Judge gives Rishi Kapoor OK to sell Cocoplum waterfront estateSouth Florida – The Real Deal

Rishi Kapoor can move forward on selling his waterfront Cocoplum home, but his wife won’t be the listing agent. 

The asking price is $8.5 million, roughly $2.6 million above what the $5.9 million the couple paid for the property in 2021. 

On Monday, U.S. District Judge Jacqueline Becerra granted a request allowing the developer to list the couple’s six-bedroom house at 7233 Los Pinos Boulevard in the exclusive Coral Gables enclave, court records show. The request was made by Kapoor and Bernice Lee, the receiver overseeing his former company, Coral Gables-based Location Ventures, and its affiliates as a result of a pending civil lawsuit by the U.S. Securities Exchange Commission against Kapoor. 

The property will be listed by South Miami-based Boschetti Realty Group. But Becerra granted Lee’s request that Jenni Frank Kapoor, a real estate agent who hung her license at Boschetti, could not handle the listing. Sales proceeds will go toward paying off a private lender that has a pending foreclosure complaint alleging the Kapoors defaulted on a $4.6 million mortgage debt. Any remaining funds are subject to a freeze on Kapoor’s assets.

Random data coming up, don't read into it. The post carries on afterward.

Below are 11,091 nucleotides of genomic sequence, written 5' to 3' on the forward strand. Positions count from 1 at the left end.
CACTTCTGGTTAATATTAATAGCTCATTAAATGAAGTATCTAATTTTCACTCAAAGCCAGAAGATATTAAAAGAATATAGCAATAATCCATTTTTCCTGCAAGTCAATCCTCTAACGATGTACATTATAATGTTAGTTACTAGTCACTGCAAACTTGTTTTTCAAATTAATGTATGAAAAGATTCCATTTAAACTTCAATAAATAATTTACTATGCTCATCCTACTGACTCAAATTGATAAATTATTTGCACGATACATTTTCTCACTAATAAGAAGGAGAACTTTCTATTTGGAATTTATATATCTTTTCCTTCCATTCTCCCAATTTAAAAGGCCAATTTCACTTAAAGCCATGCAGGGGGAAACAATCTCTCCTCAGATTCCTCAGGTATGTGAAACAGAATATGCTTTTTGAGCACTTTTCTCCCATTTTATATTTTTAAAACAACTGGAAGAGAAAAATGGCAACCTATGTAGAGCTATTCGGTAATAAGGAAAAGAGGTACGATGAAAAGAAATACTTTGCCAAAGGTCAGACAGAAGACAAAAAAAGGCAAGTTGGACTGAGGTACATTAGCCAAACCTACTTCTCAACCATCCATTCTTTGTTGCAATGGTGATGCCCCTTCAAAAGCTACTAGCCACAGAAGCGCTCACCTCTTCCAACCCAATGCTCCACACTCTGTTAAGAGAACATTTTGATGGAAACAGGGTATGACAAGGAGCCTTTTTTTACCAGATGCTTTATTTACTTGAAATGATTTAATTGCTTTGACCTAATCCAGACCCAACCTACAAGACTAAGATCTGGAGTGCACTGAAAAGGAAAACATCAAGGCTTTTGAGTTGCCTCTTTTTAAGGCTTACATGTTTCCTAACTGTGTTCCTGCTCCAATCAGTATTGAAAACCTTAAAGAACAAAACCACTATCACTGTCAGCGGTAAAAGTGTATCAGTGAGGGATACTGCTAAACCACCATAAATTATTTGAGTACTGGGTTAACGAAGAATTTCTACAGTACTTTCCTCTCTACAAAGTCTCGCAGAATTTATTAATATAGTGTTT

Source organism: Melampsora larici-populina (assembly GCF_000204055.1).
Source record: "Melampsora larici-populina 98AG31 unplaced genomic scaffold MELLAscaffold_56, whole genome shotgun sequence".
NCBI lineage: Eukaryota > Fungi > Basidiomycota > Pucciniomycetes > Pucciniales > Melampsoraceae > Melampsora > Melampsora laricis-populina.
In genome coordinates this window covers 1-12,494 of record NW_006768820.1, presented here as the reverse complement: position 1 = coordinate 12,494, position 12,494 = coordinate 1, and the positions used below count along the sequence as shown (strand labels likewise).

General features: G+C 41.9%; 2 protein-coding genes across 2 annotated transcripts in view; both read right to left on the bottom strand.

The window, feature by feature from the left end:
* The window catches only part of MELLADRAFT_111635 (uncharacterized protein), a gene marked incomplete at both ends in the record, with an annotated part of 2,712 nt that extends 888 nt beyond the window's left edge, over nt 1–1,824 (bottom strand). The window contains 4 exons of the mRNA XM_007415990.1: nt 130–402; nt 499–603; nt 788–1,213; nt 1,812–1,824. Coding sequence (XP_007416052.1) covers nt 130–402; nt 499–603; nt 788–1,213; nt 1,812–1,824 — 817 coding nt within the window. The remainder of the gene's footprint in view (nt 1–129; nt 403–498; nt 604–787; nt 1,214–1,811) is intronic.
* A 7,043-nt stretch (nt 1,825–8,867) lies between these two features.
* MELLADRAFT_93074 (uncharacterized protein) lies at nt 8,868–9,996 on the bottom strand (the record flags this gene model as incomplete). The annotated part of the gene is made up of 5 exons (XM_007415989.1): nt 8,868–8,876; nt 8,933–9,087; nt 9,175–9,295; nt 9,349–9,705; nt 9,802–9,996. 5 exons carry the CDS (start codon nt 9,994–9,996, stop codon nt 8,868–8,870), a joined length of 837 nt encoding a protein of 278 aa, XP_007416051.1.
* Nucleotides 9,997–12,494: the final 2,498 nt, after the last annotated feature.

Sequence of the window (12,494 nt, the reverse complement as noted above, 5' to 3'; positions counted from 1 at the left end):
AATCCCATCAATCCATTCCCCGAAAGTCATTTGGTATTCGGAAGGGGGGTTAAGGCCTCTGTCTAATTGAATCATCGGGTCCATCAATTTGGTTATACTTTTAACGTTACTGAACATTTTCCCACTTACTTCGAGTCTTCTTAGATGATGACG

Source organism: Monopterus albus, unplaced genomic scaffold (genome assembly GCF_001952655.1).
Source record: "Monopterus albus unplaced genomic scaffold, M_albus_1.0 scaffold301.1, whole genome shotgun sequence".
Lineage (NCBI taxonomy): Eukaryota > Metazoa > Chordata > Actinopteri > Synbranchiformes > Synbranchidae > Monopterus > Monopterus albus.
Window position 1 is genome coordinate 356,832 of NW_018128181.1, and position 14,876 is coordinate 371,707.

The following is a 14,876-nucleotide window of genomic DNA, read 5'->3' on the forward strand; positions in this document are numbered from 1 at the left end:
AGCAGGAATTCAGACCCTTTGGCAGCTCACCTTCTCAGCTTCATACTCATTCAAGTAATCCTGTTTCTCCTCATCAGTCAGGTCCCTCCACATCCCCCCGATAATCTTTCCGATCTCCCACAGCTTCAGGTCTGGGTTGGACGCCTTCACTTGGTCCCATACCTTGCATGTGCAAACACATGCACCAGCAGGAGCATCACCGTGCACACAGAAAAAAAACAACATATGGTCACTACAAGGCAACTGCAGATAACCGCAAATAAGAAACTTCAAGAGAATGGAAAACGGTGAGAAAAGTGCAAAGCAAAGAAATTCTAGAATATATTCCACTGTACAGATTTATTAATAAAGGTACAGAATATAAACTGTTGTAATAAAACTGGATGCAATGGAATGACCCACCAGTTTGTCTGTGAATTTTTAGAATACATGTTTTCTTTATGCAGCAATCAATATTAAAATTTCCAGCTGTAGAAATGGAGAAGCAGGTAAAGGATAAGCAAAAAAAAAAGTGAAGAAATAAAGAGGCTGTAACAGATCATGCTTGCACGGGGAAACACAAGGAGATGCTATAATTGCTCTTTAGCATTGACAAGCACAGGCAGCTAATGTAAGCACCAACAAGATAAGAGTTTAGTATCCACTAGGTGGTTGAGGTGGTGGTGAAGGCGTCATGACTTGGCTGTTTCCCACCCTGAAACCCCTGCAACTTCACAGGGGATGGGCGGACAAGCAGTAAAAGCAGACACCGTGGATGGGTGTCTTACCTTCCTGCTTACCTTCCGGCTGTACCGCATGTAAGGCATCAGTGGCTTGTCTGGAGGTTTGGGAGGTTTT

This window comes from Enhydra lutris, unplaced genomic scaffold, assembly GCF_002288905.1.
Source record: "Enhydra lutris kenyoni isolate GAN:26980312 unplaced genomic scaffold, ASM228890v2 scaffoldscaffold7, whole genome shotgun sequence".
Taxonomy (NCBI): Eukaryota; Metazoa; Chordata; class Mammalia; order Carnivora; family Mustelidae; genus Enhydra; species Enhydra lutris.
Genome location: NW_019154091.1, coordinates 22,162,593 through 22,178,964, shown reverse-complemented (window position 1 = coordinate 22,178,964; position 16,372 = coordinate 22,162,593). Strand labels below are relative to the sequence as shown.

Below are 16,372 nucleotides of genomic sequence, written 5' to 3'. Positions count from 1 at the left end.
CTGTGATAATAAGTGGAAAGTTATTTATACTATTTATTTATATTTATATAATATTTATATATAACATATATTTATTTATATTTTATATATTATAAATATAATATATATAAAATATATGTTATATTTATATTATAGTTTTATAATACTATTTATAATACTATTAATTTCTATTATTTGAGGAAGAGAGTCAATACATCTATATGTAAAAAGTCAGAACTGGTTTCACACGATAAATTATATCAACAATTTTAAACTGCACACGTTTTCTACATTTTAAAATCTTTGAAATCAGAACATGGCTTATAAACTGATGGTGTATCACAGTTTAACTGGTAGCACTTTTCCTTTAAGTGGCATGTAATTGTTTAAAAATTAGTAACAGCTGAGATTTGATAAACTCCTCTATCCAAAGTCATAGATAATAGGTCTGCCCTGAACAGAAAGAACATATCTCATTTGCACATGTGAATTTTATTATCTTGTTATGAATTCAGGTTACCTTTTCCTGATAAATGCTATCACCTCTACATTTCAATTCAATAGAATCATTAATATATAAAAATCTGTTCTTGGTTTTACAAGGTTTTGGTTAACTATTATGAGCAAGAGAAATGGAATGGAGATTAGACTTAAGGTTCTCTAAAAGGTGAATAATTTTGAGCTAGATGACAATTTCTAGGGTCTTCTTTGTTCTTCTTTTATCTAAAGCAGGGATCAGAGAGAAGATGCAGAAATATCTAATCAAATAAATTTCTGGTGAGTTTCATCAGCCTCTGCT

The Kapoors also agreed to dismiss a bankruptcy petition filed by the entity managed by the couple that owns 7233 Los Pinos Boulevard, as well as a 90-day period to sell the house, court records show. 

The Kapoors attorney Fred Schwartz said his clients are “very pleased” with the judge’s ruling. “We are particularly appreciative of the cooperation of the receiver and the SEC and the quick action of the court,” he said in an email.

Lee declined to comment. 

In March, Kapoor sought Becerra’s approval to put the 6,000-square-foot residence for sale and allow his spouse to list and show the property to potential buyers. Lee objected to Kapoor’s proposal, according to motions.

Kapoor’s once rising ascent in South Florida’s real estate development has been in a freefall since May of last year when a civil lawsuit by his former CFO revealed a Location Ventures subsidiary had paid Miami Mayor Francis Suarez a $10,000 a month private consulting gig.

Despite a nearly half-a-billion dollar project pipeline, Location Ventures and its subsidiaries imploded due to a cascade of lawsuits over unrealized investor returns, unpaid debts to vendors and defaulted loans. In late December, the SEC sued Kapoor, Location Ventures and various affiliates for allegedly defrauding more than 50 investors out of $93 million for his failed real estate projects.

Kapoor is also allegedly a target in separate state and federal criminal investigations. 

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